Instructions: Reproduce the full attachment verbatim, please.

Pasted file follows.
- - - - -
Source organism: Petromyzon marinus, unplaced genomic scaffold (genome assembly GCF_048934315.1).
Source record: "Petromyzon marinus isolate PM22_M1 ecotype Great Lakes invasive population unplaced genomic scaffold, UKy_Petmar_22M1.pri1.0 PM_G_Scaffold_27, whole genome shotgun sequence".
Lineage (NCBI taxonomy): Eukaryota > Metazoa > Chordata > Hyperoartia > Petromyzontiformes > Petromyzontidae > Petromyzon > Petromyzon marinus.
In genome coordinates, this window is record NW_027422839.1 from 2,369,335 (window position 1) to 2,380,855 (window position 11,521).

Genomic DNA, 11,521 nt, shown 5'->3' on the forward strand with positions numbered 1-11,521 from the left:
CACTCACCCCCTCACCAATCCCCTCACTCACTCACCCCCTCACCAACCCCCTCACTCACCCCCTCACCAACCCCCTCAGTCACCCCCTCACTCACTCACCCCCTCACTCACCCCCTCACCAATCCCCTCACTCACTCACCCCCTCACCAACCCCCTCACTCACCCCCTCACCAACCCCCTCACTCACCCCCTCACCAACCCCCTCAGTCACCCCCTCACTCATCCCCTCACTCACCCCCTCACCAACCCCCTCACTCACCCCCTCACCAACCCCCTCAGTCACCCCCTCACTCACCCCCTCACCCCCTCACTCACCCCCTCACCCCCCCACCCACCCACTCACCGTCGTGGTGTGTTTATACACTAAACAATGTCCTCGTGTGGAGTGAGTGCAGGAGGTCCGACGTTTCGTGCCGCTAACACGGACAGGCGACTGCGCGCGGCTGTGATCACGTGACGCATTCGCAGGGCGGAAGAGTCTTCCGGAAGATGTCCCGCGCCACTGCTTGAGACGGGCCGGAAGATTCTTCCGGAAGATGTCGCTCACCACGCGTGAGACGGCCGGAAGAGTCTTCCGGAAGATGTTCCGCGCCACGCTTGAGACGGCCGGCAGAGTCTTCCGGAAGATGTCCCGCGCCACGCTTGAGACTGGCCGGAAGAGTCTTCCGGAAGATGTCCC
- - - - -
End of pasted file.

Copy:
Source organism: Petromyzon marinus, unplaced genomic scaffold (genome assembly GCF_048934315.1).
Source record: "Petromyzon marinus isolate PM22_M1 ecotype Great Lakes invasive population unplaced genomic scaffold, UKy_Petmar_22M1.pri1.0 PM_G_Scaffold_27, whole genome shotgun sequence".
Lineage (NCBI taxonomy): Eukaryota > Metazoa > Chordata > Hyperoartia > Petromyzontiformes > Petromyzontidae > Petromyzon > Petromyzon marinus.
In genome coordinates, this window is record NW_027422839.1 from 2,369,335 (window position 1) to 2,380,855 (window position 11,521).

Genomic DNA, 11,521 nt, shown 5'->3' on the forward strand with positions numbered 1-11,521 from the left:
CACTCACCCCCTCACCAATCCCCTCACTCACTCACCCCCTCACCAACCCCCTCACTCACCCCCTCACCAACCCCCTCAGTCACCCCCTCACTCACTCACCCCCTCACTCACCCCCTCACCAATCCCCTCACTCACTCACCCCCTCACCAACCCCCTCACTCACCCCCTCACCAACCCCCTCACTCACCCCCTCACCAACCCCCTCAGTCACCCCCTCACTCATCCCCTCACTCACCCCCTCACCAACCCCCTCACTCACCCCCTCACCAACCCCCTCAGTCACCCCCTCACTCACCCCCTCACCCCCTCACTCACCCCCTCACCCCCCCACCCACCCACTCACCGTCGTGGTGTGTTTATACACTAAACAATGTCCTCGTGTGGAGTGAGTGCAGGAGGTCCGACGTTTCGTGCCGCTAACACGGACAGGCGACTGCGCGCGGCTGTGATCACGTGACGCATTCGCAGGGCGGAAGAGTCTTCCGGAAGATGTCCCGCGCCACTGCTTGAGACGGGCCGGAAGATTCTTCCGGAAGATGTCGCTCACCACGCGTGAGACGGCCGGAAGAGTCTTCCGGAAGATGTTCCGCGCCACGCTTGAGACGGCCGGCAGAGTCTTCCGGAAGATGTCCCGCGCCACGCTTGAGACTGGCCGGAAGAGTCTTCCGGAAGATGTCCC